It’s Time to Act on Supporting Public Engagement
“I hated physics,” is a response many physicists might be familiar with hearing after introducing themselves at a party or on a plane. Usually, the phrase is followed by the person describing some negative experience that they had with a physics coursework assignment in high school or college.
As physicists, we know that physics is so much more than the lackluster experiences that might be associated with formal education. That is why we, and many other physicists, engage with people outside of the field through informal education, or “outreach,” or, as we prefer to call it, “public engagement.” These efforts, which include public talks, experimental demonstrations, podcasts, and YouTube channels, help nonphysicists decouple their specific negative physics experiences from the joy that the field as a whole can offer. These initiatives are also the main ways that nonphysicists come to understand what physicists do. But sadly, these activities are often undervalued by the departments that house them and—as observed during the COVID-19 pandemic—are at risk of disappearing entirely. Without increased support for public-engagement programs, physicists may lose an essential connection to society at large.
Public engagement by physicists has a long history. One early example is an 1825 lecture by Michael Faraday. (His talk was the first “Christmas Lecture” given at the Royal Institution in the UK, a tradition that continues today.) But these efforts are often fringe activities, occurring as pet faculty projects or “extracurricular” student activities, for example. What’s more, the efforts are often one-off events, or they last only as long as a specific grant’s funding.
Even in relatively small doses, public engagement activities can provide substantial, meaningful experiences for audience members and organizers alike: Audience members get to learn about current research efforts outside of the classroom and, importantly, both groups get to directly interact with each other, making personal connections. These interactions are often the only way audience members engage directly with physicists. In addition, our research has shown that when physics students organize and facilitate these events, they gain, among other things, improved science communication skills, opportunities for pedagogical practice, and a sense of community.
Despite these benefits, public engagement programs tend not to be treated as core activities within physics departments. This issue has become especially apparent over the last year and a half. In a study that we published today, we investigated the impact that the COVID-19 pandemic had on 15 U.S.-based public engagement programs housed at universities and science centers. Nearly all of the studied programs reported ceasing their regular activities shortly after the beginning of the U.S. COVID-19 lockdown in March 2020. For example, one program, which partnered with a local museum to host “science day” events, stopped such events entirely because social-distancing requirements meant that the museum venue couldn’t be used. Distressingly, even as some semblance of “normal” life returns, the future of many of these programs remains uncertain—program directors for nine of the 15 programs that we studied doubted that they would recommence any of their traditional operations.
Our study did, however, uncover some good news—four of the programs that we studied thrived during the pandemic, expanding their activities. What set these programs apart was that they all had robust institutional support. All four of these programs were—and still are—supported both financially and logistically by either university-level institutions, dedicated national research grants, or both. As a result, these programs were able to adapt to the challenges of operating during a pandemic, such as loss of ticketing income and closure of venues.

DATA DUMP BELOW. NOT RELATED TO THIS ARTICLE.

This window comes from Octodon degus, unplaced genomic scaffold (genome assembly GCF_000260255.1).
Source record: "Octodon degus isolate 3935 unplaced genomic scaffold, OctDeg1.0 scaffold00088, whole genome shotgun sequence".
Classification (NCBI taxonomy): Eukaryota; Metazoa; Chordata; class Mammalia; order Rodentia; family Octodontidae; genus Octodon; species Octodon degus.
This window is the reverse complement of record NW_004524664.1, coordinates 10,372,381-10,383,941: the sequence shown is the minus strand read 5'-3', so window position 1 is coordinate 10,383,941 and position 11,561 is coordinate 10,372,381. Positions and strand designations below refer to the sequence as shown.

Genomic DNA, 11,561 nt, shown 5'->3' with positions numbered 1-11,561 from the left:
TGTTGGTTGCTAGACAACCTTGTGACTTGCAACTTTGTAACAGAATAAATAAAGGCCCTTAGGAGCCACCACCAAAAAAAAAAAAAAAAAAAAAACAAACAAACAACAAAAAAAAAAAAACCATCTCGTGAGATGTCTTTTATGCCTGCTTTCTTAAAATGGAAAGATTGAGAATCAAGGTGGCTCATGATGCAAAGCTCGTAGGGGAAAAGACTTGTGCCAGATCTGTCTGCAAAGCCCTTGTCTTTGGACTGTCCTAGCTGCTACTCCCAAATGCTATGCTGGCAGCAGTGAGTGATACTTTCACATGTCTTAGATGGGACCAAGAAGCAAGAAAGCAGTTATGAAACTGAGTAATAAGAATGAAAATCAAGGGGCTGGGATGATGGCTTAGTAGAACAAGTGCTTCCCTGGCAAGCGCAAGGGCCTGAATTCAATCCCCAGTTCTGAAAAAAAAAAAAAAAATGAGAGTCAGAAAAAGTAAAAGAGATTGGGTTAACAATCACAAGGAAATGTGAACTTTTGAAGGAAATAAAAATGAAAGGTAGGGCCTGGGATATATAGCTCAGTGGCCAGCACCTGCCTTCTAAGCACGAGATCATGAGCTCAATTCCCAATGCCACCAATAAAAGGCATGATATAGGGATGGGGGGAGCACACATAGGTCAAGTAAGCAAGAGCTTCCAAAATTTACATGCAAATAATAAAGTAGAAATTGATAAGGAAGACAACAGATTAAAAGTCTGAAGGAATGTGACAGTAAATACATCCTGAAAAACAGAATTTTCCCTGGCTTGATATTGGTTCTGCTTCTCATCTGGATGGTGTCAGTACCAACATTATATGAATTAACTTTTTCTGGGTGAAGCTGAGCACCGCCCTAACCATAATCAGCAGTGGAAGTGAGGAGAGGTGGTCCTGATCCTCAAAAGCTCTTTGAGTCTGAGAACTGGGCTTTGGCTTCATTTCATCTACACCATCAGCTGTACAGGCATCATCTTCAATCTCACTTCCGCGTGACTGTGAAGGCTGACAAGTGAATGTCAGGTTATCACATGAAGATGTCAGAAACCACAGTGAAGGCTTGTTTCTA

Another conclusion of our study is that the ability of the public-engagement programs we studied to weather the COVID-19 storm directly depended on institutions maintaining their support. In a crisis, it may be tempting for department leaders to withdraw funding and focus on more “traditional” core activities. It is clear from our data, however, that public-engagement programs simply cannot survive in crisis conditions without this support: Once a program ceases activity, it loses its connection to the community and may lose its personnel and even its institutional memory, making it extremely challenging for that program to restart.
So, what can we all do to fix the problem? First and foremost, physicists need to treat engagement with nonphysicists as a core institutional and departmental activity. That change requires building funding options for engagement efforts directly into departmental budgets. Many physics departments already claim credit for engagement efforts in reports to funding agencies, so, we argue, they should also provide the needed resources to make those efforts robust. Departments also need to incentivize the involvement of faculty and staff in these programs, perhaps by making these activities a component of tenure review or by providing visible recognition to the staff and students who lead these programs. These actions would normalize participation in informal education efforts, rather than frame it as a distraction from the “true” work of research. We also argue that departments need to support research that evaluates public-engagement programs so that the field can develop a deep understanding of the long-term impact of its engagement efforts.
We are all members of the communities in which we live and work. If we want to change the perception of physics for those outside of the field, we need to change our own perceptions of the importance of engaging with nonphysicists and of the value of such efforts.